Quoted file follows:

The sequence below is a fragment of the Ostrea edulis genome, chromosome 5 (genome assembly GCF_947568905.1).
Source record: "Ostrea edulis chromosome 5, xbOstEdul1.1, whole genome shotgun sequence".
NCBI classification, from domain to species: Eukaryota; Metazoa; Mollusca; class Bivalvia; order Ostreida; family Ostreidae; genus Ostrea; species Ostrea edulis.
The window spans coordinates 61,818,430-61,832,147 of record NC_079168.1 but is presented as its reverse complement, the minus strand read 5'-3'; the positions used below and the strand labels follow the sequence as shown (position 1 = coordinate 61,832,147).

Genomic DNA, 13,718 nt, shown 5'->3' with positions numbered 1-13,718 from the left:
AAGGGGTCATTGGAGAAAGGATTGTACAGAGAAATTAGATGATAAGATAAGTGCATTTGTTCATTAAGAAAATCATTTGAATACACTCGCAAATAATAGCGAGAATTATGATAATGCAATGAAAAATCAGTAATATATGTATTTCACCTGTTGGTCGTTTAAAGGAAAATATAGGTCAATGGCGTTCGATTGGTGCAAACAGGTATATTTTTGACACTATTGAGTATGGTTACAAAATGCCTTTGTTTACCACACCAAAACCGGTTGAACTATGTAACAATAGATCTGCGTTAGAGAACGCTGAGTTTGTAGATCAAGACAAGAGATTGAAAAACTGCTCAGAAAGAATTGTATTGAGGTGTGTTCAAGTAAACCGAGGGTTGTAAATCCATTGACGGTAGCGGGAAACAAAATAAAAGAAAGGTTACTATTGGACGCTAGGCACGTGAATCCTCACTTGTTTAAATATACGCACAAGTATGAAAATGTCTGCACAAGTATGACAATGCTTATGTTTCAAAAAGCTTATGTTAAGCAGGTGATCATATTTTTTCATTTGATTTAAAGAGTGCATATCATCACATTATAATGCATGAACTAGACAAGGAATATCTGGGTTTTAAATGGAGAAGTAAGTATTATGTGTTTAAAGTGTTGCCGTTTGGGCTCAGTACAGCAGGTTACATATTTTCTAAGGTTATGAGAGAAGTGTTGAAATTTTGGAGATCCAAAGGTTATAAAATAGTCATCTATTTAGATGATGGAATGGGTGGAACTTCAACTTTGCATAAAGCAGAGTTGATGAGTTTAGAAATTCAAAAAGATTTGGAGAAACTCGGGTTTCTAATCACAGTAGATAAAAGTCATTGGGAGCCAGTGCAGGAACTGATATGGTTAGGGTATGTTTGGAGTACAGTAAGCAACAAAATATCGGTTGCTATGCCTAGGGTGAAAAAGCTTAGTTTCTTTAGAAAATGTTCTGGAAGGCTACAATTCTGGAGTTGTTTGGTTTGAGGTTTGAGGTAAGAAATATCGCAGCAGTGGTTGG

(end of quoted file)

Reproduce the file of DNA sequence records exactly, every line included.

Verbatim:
The sequence below is a fragment of the Ostrea edulis genome, chromosome 5 (genome assembly GCF_947568905.1).
Source record: "Ostrea edulis chromosome 5, xbOstEdul1.1, whole genome shotgun sequence".
NCBI classification, from domain to species: Eukaryota; Metazoa; Mollusca; class Bivalvia; order Ostreida; family Ostreidae; genus Ostrea; species Ostrea edulis.
The window spans coordinates 61,818,430-61,832,147 of record NC_079168.1 but is presented as its reverse complement, the minus strand read 5'-3'; the positions used below and the strand labels follow the sequence as shown (position 1 = coordinate 61,832,147).

Genomic DNA, 13,718 nt, shown 5'->3' with positions numbered 1-13,718 from the left:
AAGGGGTCATTGGAGAAAGGATTGTACAGAGAAATTAGATGATAAGATAAGTGCATTTGTTCATTAAGAAAATCATTTGAATACACTCGCAAATAATAGCGAGAATTATGATAATGCAATGAAAAATCAGTAATATATGTATTTCACCTGTTGGTCGTTTAAAGGAAAATATAGGTCAATGGCGTTCGATTGGTGCAAACAGGTATATTTTTGACACTATTGAGTATGGTTACAAAATGCCTTTGTTTACCACACCAAAACCGGTTGAACTATGTAACAATAGATCTGCGTTAGAGAACGCTGAGTTTGTAGATCAAGACAAGAGATTGAAAAACTGCTCAGAAAGAATTGTATTGAGGTGTGTTCAAGTAAACCGAGGGTTGTAAATCCATTGACGGTAGCGGGAAACAAAATAAAAGAAAGGTTACTATTGGACGCTAGGCACGTGAATCCTCACTTGTTTAAATATACGCACAAGTATGAAAATGTCTGCACAAGTATGACAATGCTTATGTTTCAAAAAGCTTATGTTAAGCAGGTGATCATATTTTTTCATTTGATTTAAAGAGTGCATATCATCACATTATAATGCATGAACTAGACAAGGAATATCTGGGTTTTAAATGGAGAAGTAAGTATTATGTGTTTAAAGTGTTGCCGTTTGGGCTCAGTACAGCAGGTTACATATTTTCTAAGGTTATGAGAGAAGTGTTGAAATTTTGGAGATCCAAAGGTTATAAAATAGTCATCTATTTAGATGATGGAATGGGTGGAACTTCAACTTTGCATAAAGCAGAGTTGATGAGTTTAGAAATTCAAAAAGATTTGGAGAAACTCGGGTTTCTAATCACAGTAGATAAAAGTCATTGGGAGCCAGTGCAGGAACTGATATGGTTAGGGTATGTTTGGAGTACAGTAAGCAACAAAATATCGGTTGCTATGCCTAGGGTGAAAAAGCTTAGTTTCTTTAGAAAATGTTCTGGAAGGCTACAATTCTGGAGTTGTTTGGTTTGAGGTTTGAGGTAAGAAATATCGCAGCAGTGGTTGG